Ever since Kyrie Irving ran away with the Rookie of the Year award two short seasons ago, the hunt has been on for a second star to pair with him. There hasn't really been any time when Tristan Thompson was considered a real prospect to fill the role. He gave every indication in his second season of having a future as a serviceable power forward who could rebound and maybe defend at an elite level, while also presenting roster construction issues for the Cavaliers in a league where bigs that can shoot are more valuable than ever.
And then Tristan Thompson switched hands this summer.
And then, in the first two games of the 2013-14 season, Thompson scored 39 points on 58% shooting, recorded 20 rebounds and was 11-14 from the free throw line. It was just two games, but the 22 year old made you think that maybe, just maybe the NBA and the people who follow it should re-calibrate their views on just what Thompson can be.
But Tristan Thompson switched hands this summer. The Cavaliers as a whole have been awful offensively. After going through training camp and the preseason playing next to Anderson Varejao, Andrew Bynum was dropped into the starting lineup next to Thompson. Over his next 14 games, Thompson's great start looked like a cruel mirage. In 32 minutes of play a night, Thompson was scoring 9.3 points with 9.1 rebounds per game on 37.8% shooting. His free throw shooting held up, and there were a couple nice games, but it was pretty ugly. The Cavaliers sank to 4-12.
Thompson's poor play caught the eye of Grantland's Zach Lowe. Lowe ostensibly set out to write about Thompson, but in some ways left Thompson blameless for his struggles. He blamed Mike Brown for a predictable offense, he blamed Bynum for clogging the paint, and he pointed to the Cavaliers' lack of outside shooting. As with so much of the Cavaliers offense we are left to wonder how much of it is Mike Brown being much more concerned with the team's defense and young, new pieces trying to mesh, and how much of it stems from players who just aren't very good.
Either way, Thompson hasn't been particularly good shooting the ball.
When he gets it on the right side, Thompson is pretty good at creating his right-handed hook shot and converts it. Unfortunately, Thompson has struggled badly around the rim, with his field goal percentage of 45.7 amounting to a full 10.8% below the league average. A good amount of these misses come from awkward tip ins or blocked shots that are a result of his own offensive rebounds, but that only excuses so much; if Thompson deserves credit for creating possessions for his team, the times they lead to his own misses detract from his signature skill.
There is good news. The Cavaliers have have won four of their last five games, and Thompson has helped key the run. He has been very good. 14.4 points on 10.4 shots, 13.6 rebounds, nearly five of which have come on the offensive glass where he has helped clean up misses from Bynum and others. His true shooting percentage, an awful 46.7% for the season, a much more tenable 55.6%.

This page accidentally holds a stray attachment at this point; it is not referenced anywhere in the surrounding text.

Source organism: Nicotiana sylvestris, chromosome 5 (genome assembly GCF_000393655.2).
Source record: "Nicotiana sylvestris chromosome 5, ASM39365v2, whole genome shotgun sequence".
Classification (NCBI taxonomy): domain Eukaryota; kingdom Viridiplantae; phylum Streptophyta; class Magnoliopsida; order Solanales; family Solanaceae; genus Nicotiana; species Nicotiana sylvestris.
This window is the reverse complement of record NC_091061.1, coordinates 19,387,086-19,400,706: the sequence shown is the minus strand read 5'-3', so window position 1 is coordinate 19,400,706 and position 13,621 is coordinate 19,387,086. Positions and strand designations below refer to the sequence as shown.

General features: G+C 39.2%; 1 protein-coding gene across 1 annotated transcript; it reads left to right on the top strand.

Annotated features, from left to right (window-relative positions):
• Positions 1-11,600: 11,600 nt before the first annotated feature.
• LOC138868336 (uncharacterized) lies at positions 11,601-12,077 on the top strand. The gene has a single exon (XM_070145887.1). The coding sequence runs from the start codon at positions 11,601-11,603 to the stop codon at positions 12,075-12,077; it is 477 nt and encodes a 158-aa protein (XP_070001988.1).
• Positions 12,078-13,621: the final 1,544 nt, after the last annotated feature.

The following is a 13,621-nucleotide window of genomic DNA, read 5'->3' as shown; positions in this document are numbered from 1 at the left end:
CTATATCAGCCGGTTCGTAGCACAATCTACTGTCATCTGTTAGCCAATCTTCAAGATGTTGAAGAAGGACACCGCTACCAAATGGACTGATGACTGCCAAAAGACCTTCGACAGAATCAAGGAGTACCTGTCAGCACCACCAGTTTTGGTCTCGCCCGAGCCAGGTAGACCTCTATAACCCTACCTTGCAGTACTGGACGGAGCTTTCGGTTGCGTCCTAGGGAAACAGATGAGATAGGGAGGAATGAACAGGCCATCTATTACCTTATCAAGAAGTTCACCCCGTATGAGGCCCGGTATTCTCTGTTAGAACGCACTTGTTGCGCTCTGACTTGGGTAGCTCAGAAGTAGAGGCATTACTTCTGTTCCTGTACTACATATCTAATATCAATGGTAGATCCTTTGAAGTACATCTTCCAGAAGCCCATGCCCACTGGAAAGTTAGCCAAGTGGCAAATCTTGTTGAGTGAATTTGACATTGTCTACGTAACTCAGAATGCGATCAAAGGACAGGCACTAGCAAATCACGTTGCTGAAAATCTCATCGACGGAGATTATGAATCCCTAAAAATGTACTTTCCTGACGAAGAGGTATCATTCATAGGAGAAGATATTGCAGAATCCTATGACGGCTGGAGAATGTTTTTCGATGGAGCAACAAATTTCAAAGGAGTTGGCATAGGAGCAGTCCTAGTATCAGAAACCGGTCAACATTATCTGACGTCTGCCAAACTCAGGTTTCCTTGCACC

Is it a lucky stretch? Another mirage from a small sample size? Is he learning to play off of Bynum and vice versa? Is the whole team slowly but surely putting together an offensive system? Giving some credence to the idea that perhaps Thompson and others are getting more comfortable with each other and the offense are Thompson's slowly rising assist numbers. Thompson was surprisingly capable passing from the high post last season, a part of his game that all but vanished in the first few weeks of the 2013-14 campaign. His nine assists in the last five games aren't great, but it represents improvement.
Dion Waiters has become the most polarizing Cleveland Cavalier. His style of play infuriates some and delights others. He shows just enough promise to make you want to discount his poor overall shooting. He works hard and wears his heart on his sleeve. The fourth former overall draft choice was reportedly in a locker room confrontation to top it all off.
It's enough that many of us have avoided looking at Tristan Thompson in similar terms. And yet, the similarities are kind of remarkable. Thompson is also the former fourth overall choice whose overall offensive statistics leave a lot to be desired. He plays ugly, but his demeanor both on and off the court makes him a fan favorite in a few corners. And yes, he was also reportedly in a locker room confrontation pretty recently.
So why is there less attention played on the inconsistent play of Thompson, and constant consternation over Waiters? I can think of a few reasons, of varying degrees of persuasiveness. Cavs fans might be punched out on Tristan Thompson; the divide over him in his first two seasons was exhausting. Thompson doesn't soak up offensive possessions. Thompson defends much more consistently. Thompson has a much more obviously friendly relationship with Kyrie Irving.
Really, though, it obscures an important point. Tristan Thompson has to find a way to sustain above average play. There are some nights where he imposes his will on the game, defending at a high level and adding possessions through his elite work on the offensive boards. Other nights, not so much. The Cavaliers are 8-7 when Thompson plays at least 30 minutes (he played 29:47 against the Knicks the other night; I am counting it). That isn't good, but it is with largely lackluster play from Kyrie Irving. They haven't won a game when Thompson doesn't reach 30 minutes.
We are at the time when Thompson can't be the great guy who plays well every once in awhile if the Cavaliers want to be successful. He has to be active and good. Thompson, at the age of 22, is a big reason why the Cavaliers win when they win. Where it goes, no one knows.
Stats courtesy of nba.com/stats and basketball-reference.com
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